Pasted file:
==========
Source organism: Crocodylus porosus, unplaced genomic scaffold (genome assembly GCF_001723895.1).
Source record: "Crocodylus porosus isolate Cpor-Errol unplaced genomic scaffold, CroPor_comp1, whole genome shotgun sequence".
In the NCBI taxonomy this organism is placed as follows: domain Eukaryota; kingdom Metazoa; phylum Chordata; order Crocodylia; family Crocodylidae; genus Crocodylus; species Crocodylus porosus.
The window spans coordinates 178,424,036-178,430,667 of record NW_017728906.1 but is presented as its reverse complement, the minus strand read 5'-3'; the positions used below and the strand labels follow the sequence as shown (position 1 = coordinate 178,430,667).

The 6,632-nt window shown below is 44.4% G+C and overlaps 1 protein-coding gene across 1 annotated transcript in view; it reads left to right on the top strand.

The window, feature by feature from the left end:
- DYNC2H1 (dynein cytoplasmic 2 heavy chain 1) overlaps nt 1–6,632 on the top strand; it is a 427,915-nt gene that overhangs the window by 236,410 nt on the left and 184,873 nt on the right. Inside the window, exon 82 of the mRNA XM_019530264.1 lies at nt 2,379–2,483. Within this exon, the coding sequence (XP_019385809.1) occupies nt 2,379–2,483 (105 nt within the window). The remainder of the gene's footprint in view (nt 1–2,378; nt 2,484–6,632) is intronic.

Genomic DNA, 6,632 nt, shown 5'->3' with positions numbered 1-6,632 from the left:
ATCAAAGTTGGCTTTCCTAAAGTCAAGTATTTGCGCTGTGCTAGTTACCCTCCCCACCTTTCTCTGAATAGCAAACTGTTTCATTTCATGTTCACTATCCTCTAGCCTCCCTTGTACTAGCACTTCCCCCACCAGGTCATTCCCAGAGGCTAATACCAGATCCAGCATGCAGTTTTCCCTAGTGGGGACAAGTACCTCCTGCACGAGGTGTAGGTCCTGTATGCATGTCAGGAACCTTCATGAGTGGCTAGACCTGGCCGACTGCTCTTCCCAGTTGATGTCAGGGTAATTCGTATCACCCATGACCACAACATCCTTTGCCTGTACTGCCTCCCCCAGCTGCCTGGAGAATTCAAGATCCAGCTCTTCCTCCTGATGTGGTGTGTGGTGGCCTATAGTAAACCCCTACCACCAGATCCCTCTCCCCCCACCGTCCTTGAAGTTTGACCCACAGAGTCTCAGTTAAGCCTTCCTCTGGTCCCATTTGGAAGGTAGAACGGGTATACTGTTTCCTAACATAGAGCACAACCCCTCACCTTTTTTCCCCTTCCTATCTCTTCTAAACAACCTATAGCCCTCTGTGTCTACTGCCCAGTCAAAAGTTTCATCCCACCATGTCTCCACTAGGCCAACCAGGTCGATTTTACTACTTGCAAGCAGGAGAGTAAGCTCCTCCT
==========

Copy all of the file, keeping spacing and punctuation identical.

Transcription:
Source organism: Crocodylus porosus, unplaced genomic scaffold (genome assembly GCF_001723895.1).
Source record: "Crocodylus porosus isolate Cpor-Errol unplaced genomic scaffold, CroPor_comp1, whole genome shotgun sequence".
In the NCBI taxonomy this organism is placed as follows: domain Eukaryota; kingdom Metazoa; phylum Chordata; order Crocodylia; family Crocodylidae; genus Crocodylus; species Crocodylus porosus.
The window spans coordinates 178,424,036-178,430,667 of record NW_017728906.1 but is presented as its reverse complement, the minus strand read 5'-3'; the positions used below and the strand labels follow the sequence as shown (position 1 = coordinate 178,430,667).

The 6,632-nt window shown below is 44.4% G+C and overlaps 1 protein-coding gene across 1 annotated transcript in view; it reads left to right on the top strand.

The window, feature by feature from the left end:
- DYNC2H1 (dynein cytoplasmic 2 heavy chain 1) overlaps nt 1–6,632 on the top strand; it is a 427,915-nt gene that overhangs the window by 236,410 nt on the left and 184,873 nt on the right. Inside the window, exon 82 of the mRNA XM_019530264.1 lies at nt 2,379–2,483. Within this exon, the coding sequence (XP_019385809.1) occupies nt 2,379–2,483 (105 nt within the window). The remainder of the gene's footprint in view (nt 1–2,378; nt 2,484–6,632) is intronic.

Genomic DNA, 6,632 nt, shown 5'->3' with positions numbered 1-6,632 from the left:
ATCAAAGTTGGCTTTCCTAAAGTCAAGTATTTGCGCTGTGCTAGTTACCCTCCCCACCTTTCTCTGAATAGCAAACTGTTTCATTTCATGTTCACTATCCTCTAGCCTCCCTTGTACTAGCACTTCCCCCACCAGGTCATTCCCAGAGGCTAATACCAGATCCAGCATGCAGTTTTCCCTAGTGGGGACAAGTACCTCCTGCACGAGGTGTAGGTCCTGTATGCATGTCAGGAACCTTCATGAGTGGCTAGACCTGGCCGACTGCTCTTCCCAGTTGATGTCAGGGTAATTCGTATCACCCATGACCACAACATCCTTTGCCTGTACTGCCTCCCCCAGCTGCCTGGAGAATTCAAGATCCAGCTCTTCCTCCTGATGTGGTGTGTGGTGGCCTATAGTAAACCCCTACCACCAGATCCCTCTCCCCCCACCGTCCTTGAAGTTTGACCCACAGAGTCTCAGTTAAGCCTTCCTCTGGTCCCATTTGGAAGGTAGAACGGGTATACTGTTTCCTAACATAGAGCACAACCCCTCACCTTTTTTCCCCTTCCTATCTCTTCTAAACAACCTATAGCCCTCTGTGTCTACTGCCCAGTCAAAAGTTTCATCCCACCATGTCTCCACTAGGCCAACCAGGTCGATTTTACTACTTGCAAGCAGGAGAGTAAGCTCCTCCT